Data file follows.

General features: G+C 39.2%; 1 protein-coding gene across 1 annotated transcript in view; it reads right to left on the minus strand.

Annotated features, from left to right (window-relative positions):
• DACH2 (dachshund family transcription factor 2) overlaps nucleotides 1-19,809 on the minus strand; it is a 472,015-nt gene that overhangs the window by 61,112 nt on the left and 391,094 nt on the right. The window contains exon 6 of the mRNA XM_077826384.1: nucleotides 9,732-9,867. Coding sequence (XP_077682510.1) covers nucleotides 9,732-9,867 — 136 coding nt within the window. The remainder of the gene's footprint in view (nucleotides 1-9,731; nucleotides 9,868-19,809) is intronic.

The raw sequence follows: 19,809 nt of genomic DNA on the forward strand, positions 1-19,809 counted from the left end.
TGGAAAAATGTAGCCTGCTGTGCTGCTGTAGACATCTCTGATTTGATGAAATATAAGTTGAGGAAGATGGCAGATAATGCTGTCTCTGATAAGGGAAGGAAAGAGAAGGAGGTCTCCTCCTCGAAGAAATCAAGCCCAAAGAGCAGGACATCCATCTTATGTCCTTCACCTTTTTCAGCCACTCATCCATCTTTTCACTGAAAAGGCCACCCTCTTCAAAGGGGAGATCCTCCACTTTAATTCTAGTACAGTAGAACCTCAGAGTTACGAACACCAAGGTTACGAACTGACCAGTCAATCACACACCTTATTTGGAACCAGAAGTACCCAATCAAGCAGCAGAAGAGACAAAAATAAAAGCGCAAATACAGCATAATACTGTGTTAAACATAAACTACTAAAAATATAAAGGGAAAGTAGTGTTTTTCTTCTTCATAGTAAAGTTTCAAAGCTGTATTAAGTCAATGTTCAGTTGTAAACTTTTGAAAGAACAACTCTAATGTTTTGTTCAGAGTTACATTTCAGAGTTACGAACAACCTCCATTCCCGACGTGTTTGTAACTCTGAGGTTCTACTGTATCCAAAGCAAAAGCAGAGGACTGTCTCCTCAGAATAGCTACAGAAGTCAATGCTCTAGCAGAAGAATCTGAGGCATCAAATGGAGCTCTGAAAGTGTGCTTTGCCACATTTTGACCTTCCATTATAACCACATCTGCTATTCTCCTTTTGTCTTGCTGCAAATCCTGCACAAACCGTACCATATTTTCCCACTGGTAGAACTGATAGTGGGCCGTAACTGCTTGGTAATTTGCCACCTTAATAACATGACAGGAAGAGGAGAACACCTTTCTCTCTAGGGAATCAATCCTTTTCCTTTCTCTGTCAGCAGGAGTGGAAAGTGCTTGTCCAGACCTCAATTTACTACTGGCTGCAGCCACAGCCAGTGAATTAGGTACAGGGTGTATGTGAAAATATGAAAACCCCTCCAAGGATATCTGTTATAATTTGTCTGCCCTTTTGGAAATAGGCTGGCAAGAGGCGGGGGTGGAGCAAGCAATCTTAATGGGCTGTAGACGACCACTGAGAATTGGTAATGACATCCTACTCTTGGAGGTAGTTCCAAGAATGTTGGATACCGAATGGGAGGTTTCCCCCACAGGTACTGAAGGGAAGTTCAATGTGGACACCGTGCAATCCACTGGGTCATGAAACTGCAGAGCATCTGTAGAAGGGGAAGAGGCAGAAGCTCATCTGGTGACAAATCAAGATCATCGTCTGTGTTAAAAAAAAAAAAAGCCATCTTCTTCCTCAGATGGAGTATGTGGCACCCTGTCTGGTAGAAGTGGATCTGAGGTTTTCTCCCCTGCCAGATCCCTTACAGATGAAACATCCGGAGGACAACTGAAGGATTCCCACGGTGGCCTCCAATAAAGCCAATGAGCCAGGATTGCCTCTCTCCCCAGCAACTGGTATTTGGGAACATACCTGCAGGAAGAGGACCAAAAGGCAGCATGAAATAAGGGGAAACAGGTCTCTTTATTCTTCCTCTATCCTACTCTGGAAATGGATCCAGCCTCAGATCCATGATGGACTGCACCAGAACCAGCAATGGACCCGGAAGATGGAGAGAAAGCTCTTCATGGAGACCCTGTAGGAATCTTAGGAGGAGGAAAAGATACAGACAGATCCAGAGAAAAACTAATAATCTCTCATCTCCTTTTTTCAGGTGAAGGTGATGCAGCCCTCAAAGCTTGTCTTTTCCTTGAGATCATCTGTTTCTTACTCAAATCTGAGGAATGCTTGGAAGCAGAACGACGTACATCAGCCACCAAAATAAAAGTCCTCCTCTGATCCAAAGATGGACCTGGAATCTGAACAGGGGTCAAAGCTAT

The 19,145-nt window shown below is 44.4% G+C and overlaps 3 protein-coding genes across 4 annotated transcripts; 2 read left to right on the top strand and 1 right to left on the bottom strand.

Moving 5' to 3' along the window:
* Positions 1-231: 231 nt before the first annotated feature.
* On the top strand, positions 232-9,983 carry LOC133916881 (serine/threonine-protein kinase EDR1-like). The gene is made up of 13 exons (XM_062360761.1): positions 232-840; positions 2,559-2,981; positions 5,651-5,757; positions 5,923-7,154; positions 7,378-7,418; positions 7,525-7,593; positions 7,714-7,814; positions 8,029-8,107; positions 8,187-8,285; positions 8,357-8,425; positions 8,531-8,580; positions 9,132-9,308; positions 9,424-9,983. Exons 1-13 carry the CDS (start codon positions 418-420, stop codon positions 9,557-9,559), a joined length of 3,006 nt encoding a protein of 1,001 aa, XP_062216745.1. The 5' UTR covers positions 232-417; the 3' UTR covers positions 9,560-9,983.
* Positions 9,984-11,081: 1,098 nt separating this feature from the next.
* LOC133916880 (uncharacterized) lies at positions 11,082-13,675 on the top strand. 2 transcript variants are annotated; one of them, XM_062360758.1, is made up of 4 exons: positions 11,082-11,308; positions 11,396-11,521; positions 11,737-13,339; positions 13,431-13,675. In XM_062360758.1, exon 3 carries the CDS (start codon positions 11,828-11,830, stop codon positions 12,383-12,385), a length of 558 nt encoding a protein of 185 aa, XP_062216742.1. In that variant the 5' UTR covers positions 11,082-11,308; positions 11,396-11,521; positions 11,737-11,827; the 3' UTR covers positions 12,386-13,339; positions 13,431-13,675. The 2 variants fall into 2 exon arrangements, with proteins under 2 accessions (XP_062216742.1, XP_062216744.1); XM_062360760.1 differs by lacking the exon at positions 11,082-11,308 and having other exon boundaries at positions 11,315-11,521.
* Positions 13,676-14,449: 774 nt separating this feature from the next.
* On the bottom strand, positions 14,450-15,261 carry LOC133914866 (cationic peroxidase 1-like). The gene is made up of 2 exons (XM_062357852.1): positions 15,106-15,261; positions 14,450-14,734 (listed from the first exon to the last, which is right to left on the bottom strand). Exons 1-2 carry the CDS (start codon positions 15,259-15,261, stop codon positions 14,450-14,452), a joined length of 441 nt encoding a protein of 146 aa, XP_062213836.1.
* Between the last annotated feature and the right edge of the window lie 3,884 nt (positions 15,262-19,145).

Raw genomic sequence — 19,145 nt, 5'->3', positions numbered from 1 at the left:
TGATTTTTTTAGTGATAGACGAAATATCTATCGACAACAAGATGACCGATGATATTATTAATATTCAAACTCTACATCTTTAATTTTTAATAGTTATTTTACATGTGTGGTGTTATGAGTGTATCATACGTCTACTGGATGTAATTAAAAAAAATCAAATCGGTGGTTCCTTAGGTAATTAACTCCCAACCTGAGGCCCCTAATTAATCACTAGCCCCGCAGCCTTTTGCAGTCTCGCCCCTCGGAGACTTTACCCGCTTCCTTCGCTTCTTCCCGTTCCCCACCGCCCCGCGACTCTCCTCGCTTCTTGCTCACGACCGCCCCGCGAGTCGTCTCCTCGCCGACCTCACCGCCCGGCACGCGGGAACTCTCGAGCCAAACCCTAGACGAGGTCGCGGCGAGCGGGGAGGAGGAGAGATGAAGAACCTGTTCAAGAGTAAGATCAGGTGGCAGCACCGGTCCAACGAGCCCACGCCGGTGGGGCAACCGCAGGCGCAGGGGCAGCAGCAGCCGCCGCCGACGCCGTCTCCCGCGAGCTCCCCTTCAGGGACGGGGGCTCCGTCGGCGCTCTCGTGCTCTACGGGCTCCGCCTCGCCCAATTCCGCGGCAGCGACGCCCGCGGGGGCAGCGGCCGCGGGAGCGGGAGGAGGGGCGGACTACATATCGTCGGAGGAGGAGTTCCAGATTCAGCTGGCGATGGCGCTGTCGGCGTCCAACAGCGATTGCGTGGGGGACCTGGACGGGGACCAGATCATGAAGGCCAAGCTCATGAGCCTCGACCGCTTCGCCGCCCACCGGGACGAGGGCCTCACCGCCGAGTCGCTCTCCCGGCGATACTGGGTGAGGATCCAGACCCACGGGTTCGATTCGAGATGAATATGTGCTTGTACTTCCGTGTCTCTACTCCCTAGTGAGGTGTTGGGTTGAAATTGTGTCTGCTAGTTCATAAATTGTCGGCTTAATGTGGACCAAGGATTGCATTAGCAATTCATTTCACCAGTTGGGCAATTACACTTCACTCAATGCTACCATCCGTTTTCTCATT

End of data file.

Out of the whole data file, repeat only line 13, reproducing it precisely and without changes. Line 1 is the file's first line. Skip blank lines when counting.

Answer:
* On the bottom strand, positions 14,450-15,261 carry LOC133914866 (cationic peroxidase 1-like). The gene is made up of 2 exons (XM_062357852.1): positions 15,106-15,261; positions 14,450-14,734 (listed from the first exon to the last, which is right to left on the bottom strand). Exons 1-2 carry the CDS (start codon positions 15,259-15,261, stop codon positions 14,450-14,452), a joined length of 441 nt encoding a protein of 146 aa, XP_062213836.1.